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Praktica MTL 5B 35mm SLR Camera Review

Film Camera Review: Praktica MTL 5B

#FilmCameraReview - An excellent fully manual exposure M42 lens mount learner camera with stop-down metering.

The manual-focus Praktica MTL 5B 35mm SLR film camera, an upgrade to the Praktica MTL 5, is a typically robust and well-built SLR film camera produced from 1986 to 1989 by the Pentacon factory in East Germany. Pentacon, a well-established company operating well into the '70s, was responsible for producing a wide variety of cameras, including the well-known Praktica line of SLRs and Pentacon 6 medium-format cameras.

Praktica MTL 5B, Industar 61 LZ 50/2.8

Developed along the same line as other iterations of the MTL line, the MTL 5B features TTL (Through the Lens) exposure metering, activated by a switch next to the front-mounted shutter release. Just like other 35mm SLRs that were produced by Pentacon, the MTL 5B comes with a standard M42 lens mount system, as used and manufactured without proprietary elements by a multitude of other manufacturers.

Operationally, the MTL 5B is fitted with a vertical travel metal curtain focal plane shutter with a shutter speed range from 1 to 1/1000 second, and B, with X-flash sync up to 1/125 second. The camera accepts film with speeds from ISO 12 to ISO 1600 and comes fitted with a 10-second delay self-timer. Metering is stop-down, with a center-the-needle display on the right edge of the viewfinder.

The kit lens that came with the camera is normally a Pentacon 50mm F1.8, with an M42 or Pentax screw-mount thread. The lens comes with a switch that can be used to set its use to auto or manual. The auto option allows full aperture composition, while the manual setting is used for metering stopped-down. The lens is multicoated and is threaded for 49mm diameter filters.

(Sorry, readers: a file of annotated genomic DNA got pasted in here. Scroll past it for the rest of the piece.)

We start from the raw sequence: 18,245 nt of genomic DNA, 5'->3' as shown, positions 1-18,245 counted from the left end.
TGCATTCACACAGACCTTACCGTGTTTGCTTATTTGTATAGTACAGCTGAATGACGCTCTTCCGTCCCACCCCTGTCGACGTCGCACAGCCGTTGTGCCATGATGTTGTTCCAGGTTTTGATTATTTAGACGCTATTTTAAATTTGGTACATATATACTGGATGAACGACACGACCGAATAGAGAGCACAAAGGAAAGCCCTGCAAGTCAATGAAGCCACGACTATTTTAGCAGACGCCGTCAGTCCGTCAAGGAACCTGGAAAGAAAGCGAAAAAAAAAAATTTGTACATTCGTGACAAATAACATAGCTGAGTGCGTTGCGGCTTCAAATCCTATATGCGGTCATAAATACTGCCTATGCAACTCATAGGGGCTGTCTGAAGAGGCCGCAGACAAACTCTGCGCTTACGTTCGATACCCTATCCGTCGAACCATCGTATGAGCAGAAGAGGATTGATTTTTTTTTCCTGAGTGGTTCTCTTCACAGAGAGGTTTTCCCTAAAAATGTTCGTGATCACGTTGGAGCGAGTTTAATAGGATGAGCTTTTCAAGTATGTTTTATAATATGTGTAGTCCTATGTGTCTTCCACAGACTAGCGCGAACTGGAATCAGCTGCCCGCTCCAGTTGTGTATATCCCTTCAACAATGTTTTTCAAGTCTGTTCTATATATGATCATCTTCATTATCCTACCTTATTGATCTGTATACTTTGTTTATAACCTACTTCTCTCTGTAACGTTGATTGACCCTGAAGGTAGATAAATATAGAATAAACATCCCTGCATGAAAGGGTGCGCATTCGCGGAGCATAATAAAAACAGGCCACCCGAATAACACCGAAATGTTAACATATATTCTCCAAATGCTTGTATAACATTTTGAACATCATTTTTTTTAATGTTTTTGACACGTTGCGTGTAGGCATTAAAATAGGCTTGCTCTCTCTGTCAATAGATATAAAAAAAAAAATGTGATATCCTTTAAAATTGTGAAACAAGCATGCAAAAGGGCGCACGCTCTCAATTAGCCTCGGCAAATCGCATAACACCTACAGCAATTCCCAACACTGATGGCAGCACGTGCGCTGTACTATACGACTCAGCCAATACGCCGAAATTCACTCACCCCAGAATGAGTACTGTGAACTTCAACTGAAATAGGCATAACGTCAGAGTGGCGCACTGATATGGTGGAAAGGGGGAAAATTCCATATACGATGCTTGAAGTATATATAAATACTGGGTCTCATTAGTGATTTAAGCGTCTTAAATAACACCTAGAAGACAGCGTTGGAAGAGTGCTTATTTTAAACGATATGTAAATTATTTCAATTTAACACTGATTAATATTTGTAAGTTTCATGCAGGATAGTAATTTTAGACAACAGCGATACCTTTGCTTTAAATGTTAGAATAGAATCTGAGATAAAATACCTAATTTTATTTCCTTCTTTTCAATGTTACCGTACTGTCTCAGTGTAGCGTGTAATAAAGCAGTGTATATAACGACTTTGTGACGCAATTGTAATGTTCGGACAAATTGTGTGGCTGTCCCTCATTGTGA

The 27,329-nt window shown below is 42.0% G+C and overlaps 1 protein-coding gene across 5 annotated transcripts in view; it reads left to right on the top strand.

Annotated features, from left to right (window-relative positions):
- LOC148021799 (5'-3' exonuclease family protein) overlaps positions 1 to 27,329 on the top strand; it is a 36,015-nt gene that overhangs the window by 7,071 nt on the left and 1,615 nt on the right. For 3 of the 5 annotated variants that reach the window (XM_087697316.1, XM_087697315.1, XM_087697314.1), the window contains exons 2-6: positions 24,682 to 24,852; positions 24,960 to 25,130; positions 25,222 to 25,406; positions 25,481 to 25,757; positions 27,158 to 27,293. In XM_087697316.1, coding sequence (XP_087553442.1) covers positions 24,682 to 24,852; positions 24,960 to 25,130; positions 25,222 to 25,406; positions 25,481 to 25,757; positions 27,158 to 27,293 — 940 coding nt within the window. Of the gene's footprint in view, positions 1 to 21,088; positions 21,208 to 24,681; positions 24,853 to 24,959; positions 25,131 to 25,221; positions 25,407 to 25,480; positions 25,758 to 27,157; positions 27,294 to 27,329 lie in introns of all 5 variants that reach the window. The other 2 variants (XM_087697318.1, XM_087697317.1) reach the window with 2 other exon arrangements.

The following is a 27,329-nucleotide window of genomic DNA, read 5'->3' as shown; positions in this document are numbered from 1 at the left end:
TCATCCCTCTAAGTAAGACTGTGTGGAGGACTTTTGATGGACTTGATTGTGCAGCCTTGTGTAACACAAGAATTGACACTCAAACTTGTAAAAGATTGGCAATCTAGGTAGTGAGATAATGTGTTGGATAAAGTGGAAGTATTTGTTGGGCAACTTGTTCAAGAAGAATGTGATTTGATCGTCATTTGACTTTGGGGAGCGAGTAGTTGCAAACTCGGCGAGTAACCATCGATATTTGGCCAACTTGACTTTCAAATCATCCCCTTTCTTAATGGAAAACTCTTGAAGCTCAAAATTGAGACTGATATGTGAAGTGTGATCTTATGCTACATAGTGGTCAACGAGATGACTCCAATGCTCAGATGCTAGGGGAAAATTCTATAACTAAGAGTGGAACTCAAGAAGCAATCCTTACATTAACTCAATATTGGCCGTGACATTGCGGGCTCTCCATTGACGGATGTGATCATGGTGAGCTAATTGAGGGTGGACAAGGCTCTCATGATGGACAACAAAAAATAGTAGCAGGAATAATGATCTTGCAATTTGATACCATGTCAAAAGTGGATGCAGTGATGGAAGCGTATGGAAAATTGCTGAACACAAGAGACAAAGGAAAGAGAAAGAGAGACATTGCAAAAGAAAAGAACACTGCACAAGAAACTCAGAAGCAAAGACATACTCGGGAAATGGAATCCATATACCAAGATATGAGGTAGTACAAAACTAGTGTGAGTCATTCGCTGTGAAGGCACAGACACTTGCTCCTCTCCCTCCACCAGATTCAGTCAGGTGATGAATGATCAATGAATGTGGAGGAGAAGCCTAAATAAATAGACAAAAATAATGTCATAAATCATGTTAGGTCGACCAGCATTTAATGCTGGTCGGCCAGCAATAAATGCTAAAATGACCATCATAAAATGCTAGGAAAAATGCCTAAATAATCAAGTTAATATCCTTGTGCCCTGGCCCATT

Design and Built

As built by the Kombinat VEB Pentacon Dresden factory, the MTL 5B is an of the iteration of the Praktica MTL-series 35mm SLR film cameras which includes, but not exclusively, the Praktica MTL 3 (1978 to 1984), Praktica MTL 5 (1984 to 1986), Praktica MTL 5B (1985 to 1989), and Praktica MTL 50 (1985 to 1989), the last Praktica camera built with the M42 lens mount.

Praktica MTL 5B, Shutter button

These cameras were built with a very robust metal focal-plane curtain shutter with the metal curtain not easily punctured easily cloth shutters often do. As mentioned, it is likely the cameras are likely to be still working today (this review unit is), almost 40 years after its production.

A feature unique to the series is the ergonomic use of the front-mounted shutter release button, which is constructed angeled out of the camera body. The setup lets the index finger falls naturally on the button, adding comfort to the way you hold the camera up.


Over the Praktica MTL 5, there is little to discern the external differences between the two, the only apparent omission seen on the MTL 5B is a missing PC flash sync socket. Otherwise, the MTL 5B, with its stop-down metering system, is an excellent SLR film camera you can learn photography with. Choices of vintage M42 screw-mount manual primes to support the endeavor are abundant and available at very fair prices.

Basic Camera Features

The simple and easy-to-use MTL 5B has a very distinctive rectangular built form supported by a distinguishing horizontal feature on the front of the top plate and a very pleasing and rather attractive pair of rib lines on both the upper and lower part of the leatherette cover.

Praktica MTL 5B, Front

A simple front, with an oversized extruded lens housing mount that extends up to the pentaprism hump, again with a horizontal line feature under the top Praktica nameplate.

To the left of the housing is a vertical array of the self-timer switch and lever located on the lower half of the front panel, and the shutter release button is built within a spout slanting outward and upward. Almost vertically above it is the push-back light-meter switch fitted to the vertical of the lens mount housing.

Praktica MTL 5B, Top

On the top plane, to the left is the film rewind lever, which is also the pull-up film back latch release. On the pentaprism, the hot-shoe, and to the right of the top plane, the cluster of the shutter speed dial with a pull-up and turn film ISO speed dial, film forward crank, and frame counter window.